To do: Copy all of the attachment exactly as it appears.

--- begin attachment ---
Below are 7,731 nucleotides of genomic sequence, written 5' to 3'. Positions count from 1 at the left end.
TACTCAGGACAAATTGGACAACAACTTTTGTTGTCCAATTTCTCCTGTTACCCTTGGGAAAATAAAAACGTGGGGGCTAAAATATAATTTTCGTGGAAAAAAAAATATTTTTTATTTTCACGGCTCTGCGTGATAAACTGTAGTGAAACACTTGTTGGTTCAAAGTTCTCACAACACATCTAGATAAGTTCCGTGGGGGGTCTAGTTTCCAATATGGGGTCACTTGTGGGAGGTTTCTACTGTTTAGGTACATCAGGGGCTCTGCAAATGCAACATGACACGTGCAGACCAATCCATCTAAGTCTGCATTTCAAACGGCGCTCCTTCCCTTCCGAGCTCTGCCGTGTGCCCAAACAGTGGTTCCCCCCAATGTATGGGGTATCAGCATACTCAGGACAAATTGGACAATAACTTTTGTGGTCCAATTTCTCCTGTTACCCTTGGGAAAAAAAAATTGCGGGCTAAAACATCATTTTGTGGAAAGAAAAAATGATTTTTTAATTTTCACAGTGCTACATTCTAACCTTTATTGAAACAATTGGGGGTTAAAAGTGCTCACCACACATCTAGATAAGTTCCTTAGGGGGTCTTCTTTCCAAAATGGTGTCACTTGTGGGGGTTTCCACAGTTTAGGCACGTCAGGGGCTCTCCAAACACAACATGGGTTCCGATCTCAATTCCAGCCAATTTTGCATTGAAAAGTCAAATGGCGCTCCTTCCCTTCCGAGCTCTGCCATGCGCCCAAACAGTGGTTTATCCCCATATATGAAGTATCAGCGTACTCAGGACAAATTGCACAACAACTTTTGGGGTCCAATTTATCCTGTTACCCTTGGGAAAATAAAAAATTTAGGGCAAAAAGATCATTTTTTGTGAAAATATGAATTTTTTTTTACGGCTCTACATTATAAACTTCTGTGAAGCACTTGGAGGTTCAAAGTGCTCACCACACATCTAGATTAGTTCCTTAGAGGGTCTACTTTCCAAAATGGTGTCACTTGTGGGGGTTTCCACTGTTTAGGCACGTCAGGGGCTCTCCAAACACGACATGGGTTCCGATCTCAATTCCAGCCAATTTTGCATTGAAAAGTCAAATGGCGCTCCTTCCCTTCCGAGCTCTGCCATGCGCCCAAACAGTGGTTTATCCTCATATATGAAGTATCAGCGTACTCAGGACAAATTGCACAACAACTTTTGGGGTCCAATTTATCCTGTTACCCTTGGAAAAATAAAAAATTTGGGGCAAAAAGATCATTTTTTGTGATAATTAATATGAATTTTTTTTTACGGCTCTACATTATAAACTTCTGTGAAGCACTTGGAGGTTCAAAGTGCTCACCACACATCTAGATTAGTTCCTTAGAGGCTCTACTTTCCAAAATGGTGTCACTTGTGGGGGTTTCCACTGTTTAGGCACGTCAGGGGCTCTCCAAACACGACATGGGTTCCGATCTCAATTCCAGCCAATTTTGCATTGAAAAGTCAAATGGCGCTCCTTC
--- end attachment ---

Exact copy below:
Below are 7,731 nucleotides of genomic sequence, written 5' to 3'. Positions count from 1 at the left end.
TACTCAGGACAAATTGGACAACAACTTTTGTTGTCCAATTTCTCCTGTTACCCTTGGGAAAATAAAAACGTGGGGGCTAAAATATAATTTTCGTGGAAAAAAAAATATTTTTTATTTTCACGGCTCTGCGTGATAAACTGTAGTGAAACACTTGTTGGTTCAAAGTTCTCACAACACATCTAGATAAGTTCCGTGGGGGGTCTAGTTTCCAATATGGGGTCACTTGTGGGAGGTTTCTACTGTTTAGGTACATCAGGGGCTCTGCAAATGCAACATGACACGTGCAGACCAATCCATCTAAGTCTGCATTTCAAACGGCGCTCCTTCCCTTCCGAGCTCTGCCGTGTGCCCAAACAGTGGTTCCCCCCAATGTATGGGGTATCAGCATACTCAGGACAAATTGGACAATAACTTTTGTGGTCCAATTTCTCCTGTTACCCTTGGGAAAAAAAAATTGCGGGCTAAAACATCATTTTGTGGAAAGAAAAAATGATTTTTTAATTTTCACAGTGCTACATTCTAACCTTTATTGAAACAATTGGGGGTTAAAAGTGCTCACCACACATCTAGATAAGTTCCTTAGGGGGTCTTCTTTCCAAAATGGTGTCACTTGTGGGGGTTTCCACAGTTTAGGCACGTCAGGGGCTCTCCAAACACAACATGGGTTCCGATCTCAATTCCAGCCAATTTTGCATTGAAAAGTCAAATGGCGCTCCTTCCCTTCCGAGCTCTGCCATGCGCCCAAACAGTGGTTTATCCCCATATATGAAGTATCAGCGTACTCAGGACAAATTGCACAACAACTTTTGGGGTCCAATTTATCCTGTTACCCTTGGGAAAATAAAAAATTTAGGGCAAAAAGATCATTTTTTGTGAAAATATGAATTTTTTTTTACGGCTCTACATTATAAACTTCTGTGAAGCACTTGGAGGTTCAAAGTGCTCACCACACATCTAGATTAGTTCCTTAGAGGGTCTACTTTCCAAAATGGTGTCACTTGTGGGGGTTTCCACTGTTTAGGCACGTCAGGGGCTCTCCAAACACGACATGGGTTCCGATCTCAATTCCAGCCAATTTTGCATTGAAAAGTCAAATGGCGCTCCTTCCCTTCCGAGCTCTGCCATGCGCCCAAACAGTGGTTTATCCTCATATATGAAGTATCAGCGTACTCAGGACAAATTGCACAACAACTTTTGGGGTCCAATTTATCCTGTTACCCTTGGAAAAATAAAAAATTTGGGGCAAAAAGATCATTTTTTGTGATAATTAATATGAATTTTTTTTTACGGCTCTACATTATAAACTTCTGTGAAGCACTTGGAGGTTCAAAGTGCTCACCACACATCTAGATTAGTTCCTTAGAGGCTCTACTTTCCAAAATGGTGTCACTTGTGGGGGTTTCCACTGTTTAGGCACGTCAGGGGCTCTCCAAACACGACATGGGTTCCGATCTCAATTCCAGCCAATTTTGCATTGAAAAGTCAAATGGCGCTCCTTC